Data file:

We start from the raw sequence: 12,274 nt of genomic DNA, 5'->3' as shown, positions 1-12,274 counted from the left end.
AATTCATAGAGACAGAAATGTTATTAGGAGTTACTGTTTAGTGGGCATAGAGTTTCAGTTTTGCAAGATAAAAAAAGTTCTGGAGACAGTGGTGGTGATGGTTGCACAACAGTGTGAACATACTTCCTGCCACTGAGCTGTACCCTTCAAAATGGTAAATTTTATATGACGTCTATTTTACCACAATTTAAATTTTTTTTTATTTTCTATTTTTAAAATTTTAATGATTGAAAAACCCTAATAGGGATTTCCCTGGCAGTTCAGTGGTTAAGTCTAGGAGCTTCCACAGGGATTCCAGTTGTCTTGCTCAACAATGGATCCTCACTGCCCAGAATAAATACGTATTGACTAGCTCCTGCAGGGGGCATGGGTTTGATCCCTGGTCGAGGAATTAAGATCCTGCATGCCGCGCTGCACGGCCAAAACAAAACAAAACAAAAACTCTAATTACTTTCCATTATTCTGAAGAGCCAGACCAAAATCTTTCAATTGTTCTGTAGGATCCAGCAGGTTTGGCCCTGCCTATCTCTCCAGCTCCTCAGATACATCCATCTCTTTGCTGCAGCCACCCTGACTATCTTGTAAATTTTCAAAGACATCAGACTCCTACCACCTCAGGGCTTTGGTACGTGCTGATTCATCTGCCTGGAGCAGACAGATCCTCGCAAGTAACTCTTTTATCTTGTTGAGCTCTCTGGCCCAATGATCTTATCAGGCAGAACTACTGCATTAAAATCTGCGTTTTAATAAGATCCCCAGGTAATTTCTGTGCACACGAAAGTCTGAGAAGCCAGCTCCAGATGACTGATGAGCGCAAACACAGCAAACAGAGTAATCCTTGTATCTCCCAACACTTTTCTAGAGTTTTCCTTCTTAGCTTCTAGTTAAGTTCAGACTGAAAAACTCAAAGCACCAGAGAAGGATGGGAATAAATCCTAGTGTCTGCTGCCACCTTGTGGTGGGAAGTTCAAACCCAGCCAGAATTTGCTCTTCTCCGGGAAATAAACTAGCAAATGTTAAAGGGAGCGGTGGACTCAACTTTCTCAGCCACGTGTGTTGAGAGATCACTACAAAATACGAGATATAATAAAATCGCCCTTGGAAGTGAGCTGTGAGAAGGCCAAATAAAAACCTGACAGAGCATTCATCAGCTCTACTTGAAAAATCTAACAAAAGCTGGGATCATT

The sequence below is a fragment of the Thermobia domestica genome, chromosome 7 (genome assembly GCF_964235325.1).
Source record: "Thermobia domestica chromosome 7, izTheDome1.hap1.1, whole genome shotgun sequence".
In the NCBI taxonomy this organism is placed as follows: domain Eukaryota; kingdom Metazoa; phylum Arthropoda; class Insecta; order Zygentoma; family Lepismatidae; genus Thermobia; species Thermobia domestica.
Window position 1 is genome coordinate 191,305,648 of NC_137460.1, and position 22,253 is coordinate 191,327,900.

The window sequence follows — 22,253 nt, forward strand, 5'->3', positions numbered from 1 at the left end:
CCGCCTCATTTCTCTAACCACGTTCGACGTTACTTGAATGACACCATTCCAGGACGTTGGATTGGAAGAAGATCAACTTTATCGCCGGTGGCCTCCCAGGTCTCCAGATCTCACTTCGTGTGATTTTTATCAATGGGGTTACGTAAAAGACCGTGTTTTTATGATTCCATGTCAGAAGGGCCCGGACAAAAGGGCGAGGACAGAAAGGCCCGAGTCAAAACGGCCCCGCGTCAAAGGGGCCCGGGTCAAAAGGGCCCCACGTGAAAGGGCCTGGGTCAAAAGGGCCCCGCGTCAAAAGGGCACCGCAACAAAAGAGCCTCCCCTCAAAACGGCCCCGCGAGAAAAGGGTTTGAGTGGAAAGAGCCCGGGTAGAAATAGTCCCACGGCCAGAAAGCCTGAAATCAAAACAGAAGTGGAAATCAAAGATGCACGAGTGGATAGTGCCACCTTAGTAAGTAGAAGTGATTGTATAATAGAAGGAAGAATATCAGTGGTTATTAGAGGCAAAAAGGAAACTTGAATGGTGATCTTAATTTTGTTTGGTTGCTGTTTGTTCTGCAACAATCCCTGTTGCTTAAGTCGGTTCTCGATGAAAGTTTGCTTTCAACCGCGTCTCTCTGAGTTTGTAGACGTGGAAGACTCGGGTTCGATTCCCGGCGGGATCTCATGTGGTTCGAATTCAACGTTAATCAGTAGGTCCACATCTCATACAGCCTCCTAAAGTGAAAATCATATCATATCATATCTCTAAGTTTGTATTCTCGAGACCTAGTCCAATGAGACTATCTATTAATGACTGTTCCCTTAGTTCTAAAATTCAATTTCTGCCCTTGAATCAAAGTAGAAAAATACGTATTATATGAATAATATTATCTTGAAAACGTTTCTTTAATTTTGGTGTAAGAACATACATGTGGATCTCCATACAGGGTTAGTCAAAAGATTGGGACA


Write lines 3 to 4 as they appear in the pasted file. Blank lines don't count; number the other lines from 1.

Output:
The sequence below is a fragment of the Thermobia domestica genome, chromosome 7 (genome assembly GCF_964235325.1).
Source record: "Thermobia domestica chromosome 7, izTheDome1.hap1.1, whole genome shotgun sequence".